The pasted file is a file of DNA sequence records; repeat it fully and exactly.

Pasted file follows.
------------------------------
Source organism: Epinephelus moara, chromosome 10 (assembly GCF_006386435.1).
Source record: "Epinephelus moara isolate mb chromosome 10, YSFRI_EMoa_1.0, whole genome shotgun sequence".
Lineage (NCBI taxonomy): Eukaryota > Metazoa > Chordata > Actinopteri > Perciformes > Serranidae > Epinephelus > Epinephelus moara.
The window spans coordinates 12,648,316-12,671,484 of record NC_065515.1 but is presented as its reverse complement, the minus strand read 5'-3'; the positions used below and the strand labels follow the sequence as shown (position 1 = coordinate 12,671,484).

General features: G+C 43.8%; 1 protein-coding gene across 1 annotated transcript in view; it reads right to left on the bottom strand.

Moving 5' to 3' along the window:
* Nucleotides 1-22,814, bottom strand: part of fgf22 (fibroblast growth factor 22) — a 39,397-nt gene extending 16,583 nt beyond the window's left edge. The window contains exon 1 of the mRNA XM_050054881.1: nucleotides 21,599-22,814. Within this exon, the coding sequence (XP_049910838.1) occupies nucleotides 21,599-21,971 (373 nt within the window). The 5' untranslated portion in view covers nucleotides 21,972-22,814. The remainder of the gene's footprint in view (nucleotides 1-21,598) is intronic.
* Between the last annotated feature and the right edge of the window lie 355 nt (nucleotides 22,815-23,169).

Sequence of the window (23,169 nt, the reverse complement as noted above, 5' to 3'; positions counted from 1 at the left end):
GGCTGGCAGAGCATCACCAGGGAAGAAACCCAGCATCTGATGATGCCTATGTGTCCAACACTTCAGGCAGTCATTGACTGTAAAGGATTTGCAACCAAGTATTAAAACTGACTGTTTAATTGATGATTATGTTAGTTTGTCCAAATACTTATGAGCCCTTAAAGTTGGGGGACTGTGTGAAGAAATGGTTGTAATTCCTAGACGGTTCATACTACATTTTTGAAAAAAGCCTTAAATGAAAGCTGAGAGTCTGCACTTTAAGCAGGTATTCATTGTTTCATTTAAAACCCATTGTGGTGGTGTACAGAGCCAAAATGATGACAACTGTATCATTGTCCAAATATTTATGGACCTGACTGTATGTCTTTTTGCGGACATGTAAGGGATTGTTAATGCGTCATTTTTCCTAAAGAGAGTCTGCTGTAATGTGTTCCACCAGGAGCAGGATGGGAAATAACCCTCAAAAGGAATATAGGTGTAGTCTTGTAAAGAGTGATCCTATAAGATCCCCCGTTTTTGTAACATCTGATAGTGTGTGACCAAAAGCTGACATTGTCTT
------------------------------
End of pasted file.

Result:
Source organism: Epinephelus moara, chromosome 10 (assembly GCF_006386435.1).
Source record: "Epinephelus moara isolate mb chromosome 10, YSFRI_EMoa_1.0, whole genome shotgun sequence".
Lineage (NCBI taxonomy): Eukaryota > Metazoa > Chordata > Actinopteri > Perciformes > Serranidae > Epinephelus > Epinephelus moara.
The window spans coordinates 12,648,316-12,671,484 of record NC_065515.1 but is presented as its reverse complement, the minus strand read 5'-3'; the positions used below and the strand labels follow the sequence as shown (position 1 = coordinate 12,671,484).

General features: G+C 43.8%; 1 protein-coding gene across 1 annotated transcript in view; it reads right to left on the bottom strand.

Moving 5' to 3' along the window:
* Nucleotides 1-22,814, bottom strand: part of fgf22 (fibroblast growth factor 22) — a 39,397-nt gene extending 16,583 nt beyond the window's left edge. The window contains exon 1 of the mRNA XM_050054881.1: nucleotides 21,599-22,814. Within this exon, the coding sequence (XP_049910838.1) occupies nucleotides 21,599-21,971 (373 nt within the window). The 5' untranslated portion in view covers nucleotides 21,972-22,814. The remainder of the gene's footprint in view (nucleotides 1-21,598) is intronic.
* Between the last annotated feature and the right edge of the window lie 355 nt (nucleotides 22,815-23,169).

Sequence of the window (23,169 nt, the reverse complement as noted above, 5' to 3'; positions counted from 1 at the left end):
GGCTGGCAGAGCATCACCAGGGAAGAAACCCAGCATCTGATGATGCCTATGTGTCCAACACTTCAGGCAGTCATTGACTGTAAAGGATTTGCAACCAAGTATTAAAACTGACTGTTTAATTGATGATTATGTTAGTTTGTCCAAATACTTATGAGCCCTTAAAGTTGGGGGACTGTGTGAAGAAATGGTTGTAATTCCTAGACGGTTCATACTACATTTTTGAAAAAAGCCTTAAATGAAAGCTGAGAGTCTGCACTTTAAGCAGGTATTCATTGTTTCATTTAAAACCCATTGTGGTGGTGTACAGAGCCAAAATGATGACAACTGTATCATTGTCCAAATATTTATGGACCTGACTGTATGTCTTTTTGCGGACATGTAAGGGATTGTTAATGCGTCATTTTTCCTAAAGAGAGTCTGCTGTAATGTGTTCCACCAGGAGCAGGATGGGAAATAACCCTCAAAAGGAATATAGGTGTAGTCTTGTAAAGAGTGATCCTATAAGATCCCCCGTTTTTGTAACATCTGATAGTGTGTGACCAAAAGCTGACATTGTCTT